Obviously, it’s still is, “lights, camera, action,” not” lights, camera, realism.” I can’t speak for sure, but I doubt DEVGRU teams are infiltrating China every week like the TV show portrays.

Also, the series omits the mundane parts of being part of an elite outfit – but who wants to watch SEALs sit on a C17 aircraft for 12 hours to fly to who-knows-where only for their mission to get scrubbed? (Although, that’s not to say that missions don’t get scrubbed. It happens in the show. Even after the team trains and trains and trains, someone higher up pulls the plug.) 

I was never a SEAL, so I can’t speak for the tactics or culture portrayed in the show. When you get that high up in the special operations world, I’m sure the culture is extremely different than what I encountered as a Marine grunt. I bet most of the training, weapons, and tactics of DEVGRU won’t be leaked or shown on TV either, thus making the show authentic might be impossible. 

I can speak on what I know regarding a thing or two. For one, the firearms seem accurate. The SEALs are using RMR-equipped Glocks, HK 416 rifles, HK MP7s, and MK 48 machine guns. The guns are even equipped with some common aftermarket swaps, like a Super Duty rail system replacing the 416’s stock standard option. 

Related: Visiting the impressive National Infantry Museum 

SEAL Team show
(Paramount Plus)

In terms of gear, the guys are using real gear you’d see high-end operators use, for example, we see stuff from companies like Crye. One of the most interesting pieces of gear included in the show is the Eagle Industries’ NSW plate carrier which isn’t available to the general public. Another is the lightweight Spritius chest rigs used in one episode for a low-vis mission. It’s very clear that someone behind the scenes is making sure these guys aren’t in airsoft chest rigs. They SEALs in the show even do rehearsals for missions, which is something actual operators do.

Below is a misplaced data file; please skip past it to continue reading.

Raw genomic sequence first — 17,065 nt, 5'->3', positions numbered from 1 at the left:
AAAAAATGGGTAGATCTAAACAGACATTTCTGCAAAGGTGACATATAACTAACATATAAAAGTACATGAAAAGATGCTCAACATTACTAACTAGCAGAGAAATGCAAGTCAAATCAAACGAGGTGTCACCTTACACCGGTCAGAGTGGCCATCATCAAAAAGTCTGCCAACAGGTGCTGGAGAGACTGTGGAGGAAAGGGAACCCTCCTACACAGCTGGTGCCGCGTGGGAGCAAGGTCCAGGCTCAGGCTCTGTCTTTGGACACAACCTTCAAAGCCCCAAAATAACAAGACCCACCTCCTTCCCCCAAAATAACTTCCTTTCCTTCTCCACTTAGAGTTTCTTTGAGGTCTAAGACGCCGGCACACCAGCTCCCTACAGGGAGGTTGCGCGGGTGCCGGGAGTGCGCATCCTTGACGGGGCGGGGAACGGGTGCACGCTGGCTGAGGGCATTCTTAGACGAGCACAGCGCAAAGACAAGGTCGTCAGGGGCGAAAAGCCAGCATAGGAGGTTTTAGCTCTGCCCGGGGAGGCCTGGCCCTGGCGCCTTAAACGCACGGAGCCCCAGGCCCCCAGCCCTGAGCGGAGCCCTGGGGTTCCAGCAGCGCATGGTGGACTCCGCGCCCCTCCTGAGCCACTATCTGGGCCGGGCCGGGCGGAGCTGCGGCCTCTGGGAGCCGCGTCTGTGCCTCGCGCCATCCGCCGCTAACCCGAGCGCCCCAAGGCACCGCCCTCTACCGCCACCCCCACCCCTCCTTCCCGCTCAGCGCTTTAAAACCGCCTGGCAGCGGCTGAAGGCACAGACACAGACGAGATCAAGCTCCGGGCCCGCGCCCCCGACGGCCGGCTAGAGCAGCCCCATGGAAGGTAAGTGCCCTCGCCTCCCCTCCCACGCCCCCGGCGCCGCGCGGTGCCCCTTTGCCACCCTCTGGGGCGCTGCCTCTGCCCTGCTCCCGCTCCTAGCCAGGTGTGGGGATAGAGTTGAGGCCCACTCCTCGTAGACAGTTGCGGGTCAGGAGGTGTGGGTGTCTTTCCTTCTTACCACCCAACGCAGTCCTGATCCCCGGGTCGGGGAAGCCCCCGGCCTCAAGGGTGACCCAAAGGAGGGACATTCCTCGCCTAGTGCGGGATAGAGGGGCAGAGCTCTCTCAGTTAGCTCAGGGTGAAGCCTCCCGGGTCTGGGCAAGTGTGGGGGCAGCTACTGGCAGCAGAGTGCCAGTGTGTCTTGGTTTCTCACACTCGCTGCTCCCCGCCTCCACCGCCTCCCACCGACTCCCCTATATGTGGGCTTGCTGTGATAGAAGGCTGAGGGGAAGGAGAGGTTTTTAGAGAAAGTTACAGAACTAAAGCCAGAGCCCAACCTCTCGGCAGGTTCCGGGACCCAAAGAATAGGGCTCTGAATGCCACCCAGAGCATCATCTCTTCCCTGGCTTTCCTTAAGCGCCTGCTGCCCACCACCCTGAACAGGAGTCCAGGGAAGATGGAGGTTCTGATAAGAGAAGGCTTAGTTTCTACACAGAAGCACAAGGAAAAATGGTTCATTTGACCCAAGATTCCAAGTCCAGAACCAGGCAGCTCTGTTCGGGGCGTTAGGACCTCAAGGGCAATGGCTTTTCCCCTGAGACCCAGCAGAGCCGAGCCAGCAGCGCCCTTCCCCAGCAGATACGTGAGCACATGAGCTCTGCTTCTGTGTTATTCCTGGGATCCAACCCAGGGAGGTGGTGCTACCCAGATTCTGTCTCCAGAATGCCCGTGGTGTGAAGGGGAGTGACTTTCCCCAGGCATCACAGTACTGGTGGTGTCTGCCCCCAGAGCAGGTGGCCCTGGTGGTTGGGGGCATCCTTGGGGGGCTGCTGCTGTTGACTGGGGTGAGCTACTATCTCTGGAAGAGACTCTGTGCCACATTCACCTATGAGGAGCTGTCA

It also bears mentioning that the SEALs are all very handsome. That’s important because of all the Special Ops guys I’ve met and worked with, the SEALs are always the most handsome. 

SEAL Team is a fun show, and while it has an overarching narrative, each episode mostly focuses on a specific mission. The show presents some heavy topics, including an accidental shooting of a nonhostile, issues with race, and operators hiding injuries to keep deploying. At the same time, it remains entertaining and tends to end on a high note. It’s not going to sweep the awards season, but it’s a well-made show that’s quite entertaining. 

If you have duty this weekend, give it a watch! 

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Travis Pike

Travis Pike is a former Marine Machine gunner who served with 2nd Bn 2nd Marines for 5 years. He deployed in 2009 to Afghanistan and again in 2011 with the 22nd MEU(SOC) during a record-setting 11 months at sea. He’s trained with the Romanian Army, the Spanish Marines, the Emirate Marines, and the Afghan National Army. He serves as an NRA certified pistol instructor and teaches concealed carry classes.